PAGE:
Doris Baxter escaped Harvey, but its aftermath was a storm of its own.

She was awoken last week by first responders, who frantically ordered her to evacuate her Vidor apartment. With her service dog on her lap, Doris drove her 2017 Toyota Rav4 through the flood waters blocking her neighborhood. The water gushed onto her floorboard. Outside, it reached the SUV's door handles.

Doris anticipated that moment. This past spring, she placed all her valuables into a safety deposit box, planning ahead for the possibility of a treacherous hurricane season. She had scoped out the Wells Fargo Bank on Dowlen Road in Beaumont. She figured its higher location would make it less vulnerable to flooding in just such a storm -- a trait that would protect her most personal documents from harm.

Her plan was almost perfect.

Doris safely found a Best Western in Louisiana, where she rode out Harvey's immediate aftermath. Knowing she would return to devastation, Doris planned to contact FEMA and begin the tedious registration process. Among the mandatory documents FEMA requires were Doris' Social Security card and insurance paperwork -- both of which were sitting dry and protected inside the safety deposit box she had opened at Wells Fargo.

Doris called Wells Fargo repeatedly for days, but was never able to reach a human being. The phone would ring and ring, then disconnect without a message or voicemail greeting, she said.

The bank did not flood.

On Tuesday, as more Texas roads began to open, Doris drove back to Beaumont. When she reached the bank, she found the parking lot full but the bank closed. Roughly 25 people, just like Doris, were trying to get their valuables from inside. Some were elderly. Some were crying, Doris said.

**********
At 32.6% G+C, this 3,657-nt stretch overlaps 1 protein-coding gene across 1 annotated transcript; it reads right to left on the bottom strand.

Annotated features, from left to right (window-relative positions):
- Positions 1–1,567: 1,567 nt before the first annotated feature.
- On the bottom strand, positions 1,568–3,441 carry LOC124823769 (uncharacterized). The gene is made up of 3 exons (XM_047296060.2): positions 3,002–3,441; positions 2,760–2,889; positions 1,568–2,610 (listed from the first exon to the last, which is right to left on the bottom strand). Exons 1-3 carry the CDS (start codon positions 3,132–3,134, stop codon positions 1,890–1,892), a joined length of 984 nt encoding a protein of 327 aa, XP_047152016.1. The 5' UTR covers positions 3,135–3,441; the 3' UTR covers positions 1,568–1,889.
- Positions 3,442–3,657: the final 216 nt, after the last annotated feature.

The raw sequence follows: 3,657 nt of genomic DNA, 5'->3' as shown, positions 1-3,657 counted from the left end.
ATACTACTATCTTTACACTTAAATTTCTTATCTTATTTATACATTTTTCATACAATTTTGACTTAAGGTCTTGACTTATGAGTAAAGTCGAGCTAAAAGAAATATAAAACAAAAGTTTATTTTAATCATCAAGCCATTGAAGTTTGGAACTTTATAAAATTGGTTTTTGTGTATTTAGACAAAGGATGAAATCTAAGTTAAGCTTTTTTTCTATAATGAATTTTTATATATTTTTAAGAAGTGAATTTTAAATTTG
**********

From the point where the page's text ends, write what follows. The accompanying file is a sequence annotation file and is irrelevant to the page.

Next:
Doris called a corporate 1-800 number for Wells Fargo, where a representative told her a supervisor would return her call, Doris explained. Nobody called back. When Doris called again Wednesday and spoke with a supervisor, there was no estimate for when the bank would be reopened, she said.

"The supervisor said we can't reach anybody at the branch," Doris said. "I said 'why?' Did they all go to Tahiti?"

12 News contacted a representative for Wells Fargo, who said all three Beaumont locations were closed, and there was no timeline for reopening any of the three branches. When pressured to explain why the banks were closed, Wells Fargo said it was unclear if the buildings were "structurally sound."

12 News also spoke with Michael King Thursday, vice president of communications for the southwest region at Wells Fargo. He said branches in the Southeast Texas area were closed due to staffing issues and some damage. Some employees suffered flooding. Some could not get to work due to flooding, and some had childcare issues due to the storm.

Wells Fargo is also reportedly flying in staff from across the country to help branches hardest hit by Hurricane Harvey.

Doris said there was no noticeable damage to the bank housing the documents she needs to register for FEMA assistance.

"If I can't prove who I am, I can't put a roof over my head," Doris said.

Doris thought spending roughly $100 per year for a safety deposit box was a worthwhile investment, but the ordeal has her re-thinking that strategy.

"As soon as I walk in that bank, I'm closing everything at Wells Fargo," Doris previously told 12 News.

King said now, 12 branches in Southeast Texas are open, including all Beaumont branches. He also said Doris "has been taken care of" as of Thursday.